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RESEARCH PAPERS

The Three-Dimensional Kinematics and Flexibility Characteristics of the Human Ankle and Subtalar Joints—Part I: Kinematics

[+] Author and Article Information
Sorin Siegler

Dept. of Mechanical Engineering and Mechanics, Drexel University, Philadelphia, Pa. 19104

Jie Chen, C. D. Schneck

Department of Anatomy and Diagnostic Imaging, Temple University, School of Medicine, Philadelphia, Pa. 19140

J Biomech Eng 110(4), 364-373 (Nov 01, 1988) (10 pages) doi:10.1115/1.3108455 History: Received October 19, 1987; Revised June 21, 1988; Online June 12, 2009

Abstract

The in-vitro, three dimensional kinematic characteristics of the human ankle and subtalar joint were investigated in this study. The main goals of this investigation were: 1) To determine the range of motion of the foot-shank complex and the associated range of motion of the ankle and subtalar joints; 2) To determine the kinematic coupling characteristics of the foot-shank complex, and 3) To identify the relationship between movements at the ankle and subtalar joints and the resulting motion produced between the foot and the shank. The tests were conducted on fifteen fresh amputated lower limbs and consisted of incrementally displacing the foot with respect to the shank while the motion of the articulating bones was measured through a three dimensional position data acquisition system. The kinematic analysis was based on the helical axis parameters describing the incremental displacements between any two of the three articulating bones and on a joint coordinate system used to describe the relative position between the bones. From the results of this investigation it was concluded that: 1) The range of motion of the foot-shank complex in any direction (dorsiflexion/plantarflexion, inversion/eversion and internal rotation/external rotation) is larger than that of either the ankle joint or the subtalar joint.; 2) Large kinematic coupling values are present at the foot-shank complex in inversion/eversion and in internal rotation/external rotation. However, only a slight amount of coupling was observed to occur in dorsiflexion/plantarflexion.; 3) Neither the ankle joint nor the subtalar joint are acting as ideal hinge joints with a fixed axis of rotation.; 4) Motion of the foot-shank complex in any direction is the result of rotations at both the ankle and the subtalar joints. However, the contribution of the ankle joint to dorsiflexion/plantarflexion of the foot-shank complex is larger than that of the subtalar joint and the contribution of the subtalar joint to inversion/eversion is larger than that of the ankle joint.; 5) The ankle and the subtalar joints have an approximately equal contribution to internal rotation/external rotation movements of the foot-shank complex.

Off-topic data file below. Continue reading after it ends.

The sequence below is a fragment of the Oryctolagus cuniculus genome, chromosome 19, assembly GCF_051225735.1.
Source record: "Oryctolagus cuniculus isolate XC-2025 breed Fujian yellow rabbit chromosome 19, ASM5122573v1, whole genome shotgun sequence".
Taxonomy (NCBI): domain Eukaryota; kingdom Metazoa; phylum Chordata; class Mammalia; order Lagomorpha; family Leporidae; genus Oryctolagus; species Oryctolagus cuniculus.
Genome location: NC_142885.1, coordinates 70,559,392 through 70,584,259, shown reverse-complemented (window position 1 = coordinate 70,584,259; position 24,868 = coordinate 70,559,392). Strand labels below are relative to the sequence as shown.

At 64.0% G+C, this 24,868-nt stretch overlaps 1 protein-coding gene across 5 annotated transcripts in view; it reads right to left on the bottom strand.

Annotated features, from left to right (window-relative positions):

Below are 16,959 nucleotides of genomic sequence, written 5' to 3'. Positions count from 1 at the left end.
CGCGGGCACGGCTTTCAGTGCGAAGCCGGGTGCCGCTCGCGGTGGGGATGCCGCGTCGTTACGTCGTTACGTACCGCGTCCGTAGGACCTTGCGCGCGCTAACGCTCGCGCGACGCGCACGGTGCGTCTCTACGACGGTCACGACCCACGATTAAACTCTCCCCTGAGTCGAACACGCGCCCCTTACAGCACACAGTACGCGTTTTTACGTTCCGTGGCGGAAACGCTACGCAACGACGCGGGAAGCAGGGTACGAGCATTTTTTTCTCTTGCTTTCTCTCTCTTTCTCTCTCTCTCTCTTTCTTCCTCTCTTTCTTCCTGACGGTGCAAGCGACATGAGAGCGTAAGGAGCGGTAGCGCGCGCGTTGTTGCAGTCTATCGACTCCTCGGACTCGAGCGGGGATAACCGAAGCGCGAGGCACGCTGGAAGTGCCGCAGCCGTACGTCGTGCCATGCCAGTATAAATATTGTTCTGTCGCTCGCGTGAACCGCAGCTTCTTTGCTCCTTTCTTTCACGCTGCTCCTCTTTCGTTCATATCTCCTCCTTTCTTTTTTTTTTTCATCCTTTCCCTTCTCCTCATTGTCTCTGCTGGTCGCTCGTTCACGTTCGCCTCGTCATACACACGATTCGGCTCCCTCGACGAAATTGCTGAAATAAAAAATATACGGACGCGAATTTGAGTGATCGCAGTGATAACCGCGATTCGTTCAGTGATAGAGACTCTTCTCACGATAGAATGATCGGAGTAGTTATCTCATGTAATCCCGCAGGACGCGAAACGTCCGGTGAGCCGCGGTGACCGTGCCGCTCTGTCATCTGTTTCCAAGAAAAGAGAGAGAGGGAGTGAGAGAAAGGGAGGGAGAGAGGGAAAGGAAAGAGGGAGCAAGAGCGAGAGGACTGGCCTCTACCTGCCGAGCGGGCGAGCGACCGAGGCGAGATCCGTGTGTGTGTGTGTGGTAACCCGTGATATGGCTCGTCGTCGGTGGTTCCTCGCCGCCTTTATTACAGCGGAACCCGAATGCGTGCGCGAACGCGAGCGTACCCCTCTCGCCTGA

Copyright © 1988 by ASME
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